Interesting facts in American history include a trial against tomatoes and the history of the Republican and Democratic party symbols. The leisurely life of Thomas Jefferson and his history of the hand shake also add to the intrigue that is oftentimes omitted from lessons taught in schools.
Salem, New Jersey, held a trial against tomatoes on Sept. 25, 1820. A rumor had been started that tomatoes were poisonous, but one citizen, Robert Johnson, took action to prove them wrong. Johnson stood in the middle of a crowd at the town courthouse and ate an entire basket of tomatoes, and, being that he survived, the trial was dismissed.
The symbols for the Republican and Democrat parties came to be from tongue-in-cheek comments and retribution versus actual political tact or decision. The donkey symbol, used for the Democratic party, was set into place during an election in 1828, when one of Andrew Jackson's opponents called him a "jackass," while the elephant symbol of the Republican party came in 1874 when Thomas Nast, a satirical cartoonist, labeled a drawing of an elephant as, "The Republican Vote."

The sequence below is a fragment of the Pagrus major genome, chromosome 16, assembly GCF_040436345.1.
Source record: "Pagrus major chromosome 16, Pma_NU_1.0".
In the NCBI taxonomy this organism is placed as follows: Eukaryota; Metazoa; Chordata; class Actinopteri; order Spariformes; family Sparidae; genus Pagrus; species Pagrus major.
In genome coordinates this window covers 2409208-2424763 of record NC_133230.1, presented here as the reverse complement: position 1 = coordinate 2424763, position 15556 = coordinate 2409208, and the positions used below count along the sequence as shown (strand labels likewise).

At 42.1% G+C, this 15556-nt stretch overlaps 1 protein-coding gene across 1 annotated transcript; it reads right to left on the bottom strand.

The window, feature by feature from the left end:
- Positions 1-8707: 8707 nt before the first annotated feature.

Thomas Jefferson's life of leisure is best described in the accounts of his greeting White House guests while wearing his slippers and robe. He made it a point to not initiate unnecessary stress, and tried to conduct himself as simply as possible. He also initiated the custom of shaking hands when meeting new people, which was preceded by George Washington's customary bow, as he favored it over physical contact.